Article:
Combined with the exhibition, such roundtables provide the public with an opportunity to voice their questions and concerns directly to the actors involved. In this respect, Saturday’s discussion was a great success.

The Fusion Expo is a travelling European exhibition funded by EFDA and the European Commission that has been operating since 2008 under the responsibility of the Slovenian Fusion Association.

You can visit the Fusion Expo through 28 November at the Office de Tourisme in Aix-en-Provence. Roundtable discussions (in French) are programmed on Tuesday 21 November, 4:00 p.m. („Provence, A Magnet for Scientific Excellence”) and Saturday 24 November, 4:00 p.m. („Fusion and ITER: Scientific and Technological Stakes”).

See also "The power of the Director-General" on the EFDA website.


ITER welcomes Desertec

It all started on Lake Geneva with a promise. During the dinner cruise marking the grand finale of this year’s Energy Security Congress, representatives of the ITER project and the solar energy project Desertec shared a table. Two ambitious endeavours set up to secure the world’s future energy supply through the power of the sun—one, by mimicking the process that powers the sun and other stars; the other by generating electricity from sun-drenched desert regions.

By the end of the evening, Oliver Steinmetz, one of the co-founders of Desertec who had (together with nine like-minded „brothers”) committed EUR 5,000 of his own funds to start the Desertec Foundation, promised that one day he would come to Cadarache to see the ITER project with his own eyes.

And so he did last week. After a crash course in fusion and ITER followed by a tour of the construction site, Oliver Steinmetz gave the first Inside ITER seminar in the new ITER amphitheatre.

The Desertec Foundation is an international non-profit collaboration of scientists, concerned individuals, and alternative-energy companies that believe that a combination of solar power from the world’s deserts and wind power can provide all the electricity society needs. The idea is driven by a simple equation: within six hours, the world’s deserts receive more energy from the Sun that humankind consumes within one year. 

„In order to meet today’s global power demand (18,000 TWh/year), it would suffice to equip about three thousandths of the world’s deserts with solar collectors,” Steinmetz maintains. That’s about 90,000 square kilometres of desert, shown as a small red square on Desertec’s map of the Sahara desert—the same red square that has become the Desertec logo.

But the Sun’s energy is not the only target of Desertec. Their concept calls for the utilization of all sorts of renewable energies wherever they are most abundant (i.e., coastal areas for wind).
_To_40_Tx_Combined with sophisticated heat-storage technology, the power supplied by solar-thermal power plants can be made available day and night, complementing fluctuating renewable energy sources such as wind power and photovoltaics. A low-loss, high-voltage direct current transmission grid would connect—across great distances—the production location with the centres of consumption.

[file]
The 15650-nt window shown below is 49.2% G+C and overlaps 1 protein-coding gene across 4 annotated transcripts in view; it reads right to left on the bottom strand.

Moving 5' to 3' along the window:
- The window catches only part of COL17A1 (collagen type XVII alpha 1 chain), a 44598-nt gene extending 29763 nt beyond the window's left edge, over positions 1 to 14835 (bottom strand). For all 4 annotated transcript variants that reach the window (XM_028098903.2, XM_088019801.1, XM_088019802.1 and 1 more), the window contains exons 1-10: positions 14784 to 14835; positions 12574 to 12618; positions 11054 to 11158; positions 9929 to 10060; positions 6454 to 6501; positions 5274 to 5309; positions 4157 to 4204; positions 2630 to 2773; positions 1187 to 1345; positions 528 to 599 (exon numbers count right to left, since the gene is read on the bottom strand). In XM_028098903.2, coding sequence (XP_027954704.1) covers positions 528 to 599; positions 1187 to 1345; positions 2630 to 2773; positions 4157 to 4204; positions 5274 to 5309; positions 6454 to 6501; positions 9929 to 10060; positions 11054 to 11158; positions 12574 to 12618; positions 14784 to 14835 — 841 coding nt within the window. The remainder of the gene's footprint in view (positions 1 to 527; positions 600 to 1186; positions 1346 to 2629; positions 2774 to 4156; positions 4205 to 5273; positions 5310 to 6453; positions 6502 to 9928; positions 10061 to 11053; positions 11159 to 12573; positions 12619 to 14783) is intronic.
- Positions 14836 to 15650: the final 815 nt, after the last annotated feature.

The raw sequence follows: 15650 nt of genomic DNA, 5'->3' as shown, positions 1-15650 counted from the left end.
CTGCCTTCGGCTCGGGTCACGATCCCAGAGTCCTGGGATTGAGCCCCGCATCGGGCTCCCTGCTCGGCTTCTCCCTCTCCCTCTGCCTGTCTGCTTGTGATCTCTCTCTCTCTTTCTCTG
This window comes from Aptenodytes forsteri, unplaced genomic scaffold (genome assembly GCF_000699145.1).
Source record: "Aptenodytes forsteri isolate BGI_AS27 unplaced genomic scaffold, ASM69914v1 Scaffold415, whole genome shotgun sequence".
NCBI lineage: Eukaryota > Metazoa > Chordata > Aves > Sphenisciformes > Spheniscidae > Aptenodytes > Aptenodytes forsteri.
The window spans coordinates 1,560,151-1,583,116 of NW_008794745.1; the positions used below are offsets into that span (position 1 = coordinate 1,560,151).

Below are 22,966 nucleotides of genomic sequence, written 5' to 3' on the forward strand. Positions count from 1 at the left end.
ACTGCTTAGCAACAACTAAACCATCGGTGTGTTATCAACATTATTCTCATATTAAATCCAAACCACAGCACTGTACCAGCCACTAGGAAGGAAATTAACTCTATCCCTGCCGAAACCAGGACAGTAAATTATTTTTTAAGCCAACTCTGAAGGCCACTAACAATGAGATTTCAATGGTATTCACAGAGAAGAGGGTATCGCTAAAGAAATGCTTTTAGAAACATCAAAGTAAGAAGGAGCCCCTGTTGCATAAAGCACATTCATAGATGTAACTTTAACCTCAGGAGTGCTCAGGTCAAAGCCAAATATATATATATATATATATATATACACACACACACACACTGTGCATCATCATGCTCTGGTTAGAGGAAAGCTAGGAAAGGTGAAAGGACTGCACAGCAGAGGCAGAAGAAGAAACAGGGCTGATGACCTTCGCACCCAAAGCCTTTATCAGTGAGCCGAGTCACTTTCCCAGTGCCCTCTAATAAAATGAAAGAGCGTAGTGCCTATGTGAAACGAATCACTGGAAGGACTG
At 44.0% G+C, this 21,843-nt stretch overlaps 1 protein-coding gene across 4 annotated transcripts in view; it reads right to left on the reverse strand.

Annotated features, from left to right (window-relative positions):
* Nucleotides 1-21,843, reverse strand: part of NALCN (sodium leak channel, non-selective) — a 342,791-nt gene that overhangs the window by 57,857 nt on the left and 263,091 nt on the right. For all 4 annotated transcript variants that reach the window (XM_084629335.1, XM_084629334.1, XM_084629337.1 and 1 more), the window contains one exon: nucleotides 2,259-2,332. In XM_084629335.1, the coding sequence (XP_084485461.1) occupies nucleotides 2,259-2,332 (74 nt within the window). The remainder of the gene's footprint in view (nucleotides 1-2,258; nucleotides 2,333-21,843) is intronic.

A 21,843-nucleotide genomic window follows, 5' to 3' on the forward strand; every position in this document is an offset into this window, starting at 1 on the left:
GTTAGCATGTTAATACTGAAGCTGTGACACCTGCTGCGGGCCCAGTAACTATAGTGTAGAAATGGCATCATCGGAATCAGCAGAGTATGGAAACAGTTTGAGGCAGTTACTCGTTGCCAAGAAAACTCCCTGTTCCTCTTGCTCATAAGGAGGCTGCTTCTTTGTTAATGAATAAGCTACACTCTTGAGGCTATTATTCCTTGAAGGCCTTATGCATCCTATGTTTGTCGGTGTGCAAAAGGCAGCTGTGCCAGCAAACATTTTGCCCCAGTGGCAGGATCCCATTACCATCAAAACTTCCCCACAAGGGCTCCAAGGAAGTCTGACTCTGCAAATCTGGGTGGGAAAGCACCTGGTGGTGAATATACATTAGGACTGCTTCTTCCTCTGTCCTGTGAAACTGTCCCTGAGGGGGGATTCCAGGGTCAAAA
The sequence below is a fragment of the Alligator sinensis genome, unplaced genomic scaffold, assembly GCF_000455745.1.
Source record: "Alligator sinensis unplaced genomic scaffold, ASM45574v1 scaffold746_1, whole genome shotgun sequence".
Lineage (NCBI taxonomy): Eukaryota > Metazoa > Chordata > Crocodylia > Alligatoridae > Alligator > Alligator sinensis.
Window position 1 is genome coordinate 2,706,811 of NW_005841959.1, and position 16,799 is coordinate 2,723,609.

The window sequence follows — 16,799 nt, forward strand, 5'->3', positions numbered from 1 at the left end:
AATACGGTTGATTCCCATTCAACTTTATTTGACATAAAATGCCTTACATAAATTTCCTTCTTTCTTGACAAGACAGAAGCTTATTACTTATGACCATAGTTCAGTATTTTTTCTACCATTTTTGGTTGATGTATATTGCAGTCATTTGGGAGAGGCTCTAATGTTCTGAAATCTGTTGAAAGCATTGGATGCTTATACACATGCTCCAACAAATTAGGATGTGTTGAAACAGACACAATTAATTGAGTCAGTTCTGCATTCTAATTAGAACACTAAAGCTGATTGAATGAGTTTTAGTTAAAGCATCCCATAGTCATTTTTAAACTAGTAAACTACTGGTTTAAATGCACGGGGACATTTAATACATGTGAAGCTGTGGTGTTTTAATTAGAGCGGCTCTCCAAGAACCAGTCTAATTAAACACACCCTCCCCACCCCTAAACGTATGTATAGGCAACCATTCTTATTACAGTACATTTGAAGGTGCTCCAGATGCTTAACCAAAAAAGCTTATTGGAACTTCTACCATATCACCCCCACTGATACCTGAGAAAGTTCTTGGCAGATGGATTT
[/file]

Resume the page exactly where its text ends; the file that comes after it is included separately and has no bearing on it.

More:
For the EU-MENA region (Europe-Middle East-North Africa), the Desertec concept assumes, given the political will, that by 2050 a substantial portion of the electricity needs of the local markets and around 15 percent of European energy needs could be covered by power stations in the desert. This would entail estimated investments on the order of EUR 400 billion.

Before large-scale solar power plants and wind farms in North Africa and the Middle East with transmission grids reaching across to Europe become a reality, however, their technical feasibility must first be examined, the political course set, and the first reference plants initiated. This is why the Desertec Industrial Initiative (Dii GmbH) was founded in October 2009 in order to create the framework conditions to enable international trading in climate-friendly electricity as well as suitable investment incentives. Among the 13 founding members were the Deutsche Bank, Siemens, German energy giant RWE, and the second largest re-insurer, MunichRe.

The involvement of academic and research institutions in the EU-MENA region has since been promoted through the Desertec University Network (DUN) established in October 2010, which reunites universities and research facilities from Morocco, Algeria, Tunisia, Libya, Egypt and Jordan. Its aim: to contribute to the implementation of the Desertec concept.

At the end of his talk Oliver Steinmetz answered many questions on the maintenance of technology and the security of supply. "Delivering energy across borders—sometimes changing borders—is a matter of international cooperation and trust,” he concluded. Words that were not unfamiliar to the assembled ITER staff …

For more on the Desertec Foundation, see the project’s Red Paper.

Click here to download the pdf of the presentation.

Click here to watch the video of Inside ITER lecture.



Bringing it all together for DEMO

Experts at Culham Centre for Fusion Energy (CCFE) have carried out the first-ever integrated assessment of the life expectancy of materials in a full-scale fusion power plant design.